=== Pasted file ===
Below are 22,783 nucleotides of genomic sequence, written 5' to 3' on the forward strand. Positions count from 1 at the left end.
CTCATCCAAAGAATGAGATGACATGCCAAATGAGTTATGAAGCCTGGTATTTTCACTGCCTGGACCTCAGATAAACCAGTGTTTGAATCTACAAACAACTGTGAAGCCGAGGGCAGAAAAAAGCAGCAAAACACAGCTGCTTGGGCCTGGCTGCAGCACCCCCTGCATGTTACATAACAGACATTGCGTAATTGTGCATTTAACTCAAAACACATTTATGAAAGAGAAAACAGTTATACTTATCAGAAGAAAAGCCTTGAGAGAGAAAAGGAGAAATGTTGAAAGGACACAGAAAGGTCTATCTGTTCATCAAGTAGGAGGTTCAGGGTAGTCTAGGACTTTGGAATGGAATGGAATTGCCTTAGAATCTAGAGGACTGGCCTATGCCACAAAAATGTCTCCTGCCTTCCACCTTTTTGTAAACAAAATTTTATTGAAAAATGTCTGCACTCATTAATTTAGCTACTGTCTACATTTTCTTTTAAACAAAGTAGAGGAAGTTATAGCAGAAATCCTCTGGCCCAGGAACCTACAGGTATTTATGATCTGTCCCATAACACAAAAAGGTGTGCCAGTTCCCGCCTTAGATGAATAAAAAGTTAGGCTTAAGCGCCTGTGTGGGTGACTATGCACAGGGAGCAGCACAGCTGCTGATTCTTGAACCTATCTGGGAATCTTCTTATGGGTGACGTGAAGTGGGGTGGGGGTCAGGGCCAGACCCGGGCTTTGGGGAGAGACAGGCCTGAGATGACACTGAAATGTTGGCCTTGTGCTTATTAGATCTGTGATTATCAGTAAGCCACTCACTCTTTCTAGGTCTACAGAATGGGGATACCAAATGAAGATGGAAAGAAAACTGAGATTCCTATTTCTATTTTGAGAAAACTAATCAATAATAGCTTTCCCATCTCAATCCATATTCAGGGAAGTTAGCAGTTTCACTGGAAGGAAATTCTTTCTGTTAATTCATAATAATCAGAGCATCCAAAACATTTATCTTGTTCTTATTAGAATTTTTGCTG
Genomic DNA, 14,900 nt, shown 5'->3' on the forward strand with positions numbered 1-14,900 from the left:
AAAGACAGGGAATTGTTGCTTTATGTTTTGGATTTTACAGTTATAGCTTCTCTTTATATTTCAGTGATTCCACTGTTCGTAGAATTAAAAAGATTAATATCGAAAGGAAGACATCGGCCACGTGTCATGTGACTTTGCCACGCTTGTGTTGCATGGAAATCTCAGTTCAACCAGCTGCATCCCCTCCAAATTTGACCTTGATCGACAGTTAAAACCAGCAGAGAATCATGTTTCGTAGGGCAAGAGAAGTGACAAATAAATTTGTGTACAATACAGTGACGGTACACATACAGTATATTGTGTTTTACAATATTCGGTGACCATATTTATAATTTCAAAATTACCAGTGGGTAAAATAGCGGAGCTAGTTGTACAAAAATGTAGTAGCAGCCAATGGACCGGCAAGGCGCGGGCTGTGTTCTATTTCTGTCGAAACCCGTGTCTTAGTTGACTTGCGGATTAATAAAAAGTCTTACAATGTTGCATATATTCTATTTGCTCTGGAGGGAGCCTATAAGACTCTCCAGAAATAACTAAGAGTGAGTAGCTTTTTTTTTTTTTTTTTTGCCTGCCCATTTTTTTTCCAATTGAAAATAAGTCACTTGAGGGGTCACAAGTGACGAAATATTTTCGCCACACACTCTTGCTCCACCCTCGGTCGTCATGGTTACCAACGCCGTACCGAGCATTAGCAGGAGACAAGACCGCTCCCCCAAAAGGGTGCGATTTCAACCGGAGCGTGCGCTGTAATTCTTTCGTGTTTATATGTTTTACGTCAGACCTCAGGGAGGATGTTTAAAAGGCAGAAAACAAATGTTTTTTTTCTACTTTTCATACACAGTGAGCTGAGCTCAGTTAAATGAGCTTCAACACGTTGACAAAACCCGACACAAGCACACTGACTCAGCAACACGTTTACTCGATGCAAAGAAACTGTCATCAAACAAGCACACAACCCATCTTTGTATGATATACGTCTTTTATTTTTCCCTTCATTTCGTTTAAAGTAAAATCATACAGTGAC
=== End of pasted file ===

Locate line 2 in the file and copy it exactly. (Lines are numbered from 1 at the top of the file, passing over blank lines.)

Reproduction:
CTCATCCAAAGAATGAGATGACATGCCAAATGAGTTATGAAGCCTGGTATTTTCACTGCCTGGACCTCAGATAAACCAGTGTTTGAATCTACAAACAACTGTGAAGCCGAGGGCAGAAAAAAGCAGCAAAACACAGCTGCTTGGGCCTGGCTGCAGCACCCCCTGCATGTTACATAACAGACATTGCGTAATTGTGCATTTAACTCAAAACACATTTATGAAAGAGAAAACAGTTATACTTATCAGAAGAAAAGCCTTGAGAGAGAAAAGGAGAAATGTTGAAAGGACACAGAAAGGTCTATCTGTTCATCAAGTAGGAGGTTCAGGGTAGTCTAGGACTTTGGAATGGAATGGAATTGCCTTAGAATCTAGAGGACTGGCCTATGCCACAAAAATGTCTCCTGCCTTCCACCTTTTTGTAAACAAAATTTTATTGAAAAATGTCTGCACTCATTAATTTAGCTACTGTCTACATTTTCTTTTAAACAAAGTAGAGGAAGTTATAGCAGAAATCCTCTGGCCCAGGAACCTACAGGTATTTATGATCTGTCCCATAACACAAAAAGGTGTGCCAGTTCCCGCCTTAGATGAATAAAAAGTTAGGCTTAAGCGCCTGTGTGGGTGACTATGCACAGGGAGCAGCACAGCTGCTGATTCTTGAACCTATCTGGGAATCTTCTTATGGGTGACGTGAAGTGGGGTGGGGGTCAGGGCCAGACCCGGGCTTTGGGGAGAGACAGGCCTGAGATGACACTGAAATGTTGGCCTTGTGCTTATTAGATCTGTGATTATCAGTAAGCCACTCACTCTTTCTAGGTCTACAGAATGGGGATACCAAATGAAGATGGAAAGAAAACTGAGATTCCTATTTCTATTTTGAGAAAACTAATCAATAATAGCTTTCCCATCTCAATCCATATTCAGGGAAGTTAGCAGTTTCACTGGAAGGAAATTCTTTCTGTTAATTCATAATAATCAGAGCATCCAAAACATTTATCTTGTTCTTATTAGAATTTTTGCTG